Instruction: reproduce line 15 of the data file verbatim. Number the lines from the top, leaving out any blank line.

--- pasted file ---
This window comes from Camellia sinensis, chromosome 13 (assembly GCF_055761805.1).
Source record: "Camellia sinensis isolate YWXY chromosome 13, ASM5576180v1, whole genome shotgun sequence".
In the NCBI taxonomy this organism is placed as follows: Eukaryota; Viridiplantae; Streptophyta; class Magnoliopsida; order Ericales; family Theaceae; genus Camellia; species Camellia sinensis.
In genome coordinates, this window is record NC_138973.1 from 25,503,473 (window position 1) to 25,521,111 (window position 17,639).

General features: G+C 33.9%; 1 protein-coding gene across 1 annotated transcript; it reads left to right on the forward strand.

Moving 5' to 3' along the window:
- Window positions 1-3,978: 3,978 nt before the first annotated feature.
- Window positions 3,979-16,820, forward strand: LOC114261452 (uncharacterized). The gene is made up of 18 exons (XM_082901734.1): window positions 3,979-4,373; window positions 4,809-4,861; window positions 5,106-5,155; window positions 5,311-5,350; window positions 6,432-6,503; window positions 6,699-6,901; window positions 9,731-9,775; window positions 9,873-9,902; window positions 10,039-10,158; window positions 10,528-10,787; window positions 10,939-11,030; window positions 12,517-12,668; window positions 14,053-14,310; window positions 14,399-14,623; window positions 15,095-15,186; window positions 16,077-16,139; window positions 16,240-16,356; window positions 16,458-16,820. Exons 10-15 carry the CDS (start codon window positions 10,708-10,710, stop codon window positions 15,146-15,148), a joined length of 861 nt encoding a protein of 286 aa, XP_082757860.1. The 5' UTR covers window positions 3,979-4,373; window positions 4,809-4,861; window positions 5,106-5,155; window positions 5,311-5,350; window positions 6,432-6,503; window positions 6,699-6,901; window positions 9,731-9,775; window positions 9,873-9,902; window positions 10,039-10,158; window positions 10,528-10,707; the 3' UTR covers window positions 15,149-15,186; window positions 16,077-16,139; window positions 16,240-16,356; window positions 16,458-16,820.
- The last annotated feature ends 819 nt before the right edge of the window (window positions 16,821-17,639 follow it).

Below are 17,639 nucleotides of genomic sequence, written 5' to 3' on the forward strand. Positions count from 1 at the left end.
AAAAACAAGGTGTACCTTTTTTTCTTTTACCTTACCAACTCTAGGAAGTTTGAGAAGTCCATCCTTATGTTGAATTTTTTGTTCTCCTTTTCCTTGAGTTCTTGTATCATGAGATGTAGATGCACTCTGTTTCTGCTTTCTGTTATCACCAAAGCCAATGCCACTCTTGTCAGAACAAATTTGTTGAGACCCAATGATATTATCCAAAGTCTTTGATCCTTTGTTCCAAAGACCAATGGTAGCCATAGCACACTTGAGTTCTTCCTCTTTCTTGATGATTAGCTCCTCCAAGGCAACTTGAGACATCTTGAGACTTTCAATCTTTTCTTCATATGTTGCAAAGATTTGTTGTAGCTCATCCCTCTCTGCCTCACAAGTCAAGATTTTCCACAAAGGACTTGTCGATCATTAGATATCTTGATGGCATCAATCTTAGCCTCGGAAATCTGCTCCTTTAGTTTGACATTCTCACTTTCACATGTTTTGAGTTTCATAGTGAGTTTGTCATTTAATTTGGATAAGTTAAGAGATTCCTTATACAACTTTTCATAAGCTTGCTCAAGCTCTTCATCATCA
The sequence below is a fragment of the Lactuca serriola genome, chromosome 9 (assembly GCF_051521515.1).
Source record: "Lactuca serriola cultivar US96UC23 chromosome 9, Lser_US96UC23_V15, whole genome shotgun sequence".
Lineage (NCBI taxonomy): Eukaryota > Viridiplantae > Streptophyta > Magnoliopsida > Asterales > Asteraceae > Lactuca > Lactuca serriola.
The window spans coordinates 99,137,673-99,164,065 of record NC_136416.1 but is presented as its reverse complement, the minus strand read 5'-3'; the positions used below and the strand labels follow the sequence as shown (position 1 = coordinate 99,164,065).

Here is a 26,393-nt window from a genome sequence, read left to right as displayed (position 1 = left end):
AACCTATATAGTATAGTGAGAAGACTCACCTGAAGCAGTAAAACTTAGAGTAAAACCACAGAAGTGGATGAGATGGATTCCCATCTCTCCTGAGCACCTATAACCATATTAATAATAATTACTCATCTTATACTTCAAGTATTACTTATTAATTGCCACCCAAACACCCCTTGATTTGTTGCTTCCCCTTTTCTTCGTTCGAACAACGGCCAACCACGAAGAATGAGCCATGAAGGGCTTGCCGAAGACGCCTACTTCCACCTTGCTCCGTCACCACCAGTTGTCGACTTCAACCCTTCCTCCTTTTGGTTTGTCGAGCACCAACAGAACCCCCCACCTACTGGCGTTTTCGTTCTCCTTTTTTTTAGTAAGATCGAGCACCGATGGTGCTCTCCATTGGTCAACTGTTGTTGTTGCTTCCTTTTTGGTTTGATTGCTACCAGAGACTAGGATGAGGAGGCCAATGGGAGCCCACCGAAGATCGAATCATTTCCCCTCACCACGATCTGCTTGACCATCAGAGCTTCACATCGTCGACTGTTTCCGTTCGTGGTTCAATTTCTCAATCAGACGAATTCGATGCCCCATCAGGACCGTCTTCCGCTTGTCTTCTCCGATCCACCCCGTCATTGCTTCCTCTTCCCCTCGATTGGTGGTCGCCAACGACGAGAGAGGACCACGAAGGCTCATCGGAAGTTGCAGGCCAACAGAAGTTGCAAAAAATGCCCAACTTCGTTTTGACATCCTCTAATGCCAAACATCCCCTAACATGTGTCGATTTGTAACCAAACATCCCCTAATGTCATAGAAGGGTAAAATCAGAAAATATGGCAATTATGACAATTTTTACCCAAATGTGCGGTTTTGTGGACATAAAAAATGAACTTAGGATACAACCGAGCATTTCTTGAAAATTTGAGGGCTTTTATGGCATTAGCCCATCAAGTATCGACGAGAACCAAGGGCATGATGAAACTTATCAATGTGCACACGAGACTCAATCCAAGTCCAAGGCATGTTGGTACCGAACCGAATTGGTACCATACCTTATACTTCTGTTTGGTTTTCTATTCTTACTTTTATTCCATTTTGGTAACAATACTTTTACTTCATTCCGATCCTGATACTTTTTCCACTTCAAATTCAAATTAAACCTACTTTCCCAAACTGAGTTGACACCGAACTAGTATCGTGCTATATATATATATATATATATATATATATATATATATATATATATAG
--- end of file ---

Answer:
The window spans coordinates 99,137,673-99,164,065 of record NC_136416.1 but is presented as its reverse complement, the minus strand read 5'-3'; the positions used below and the strand labels follow the sequence as shown (position 1 = coordinate 99,164,065).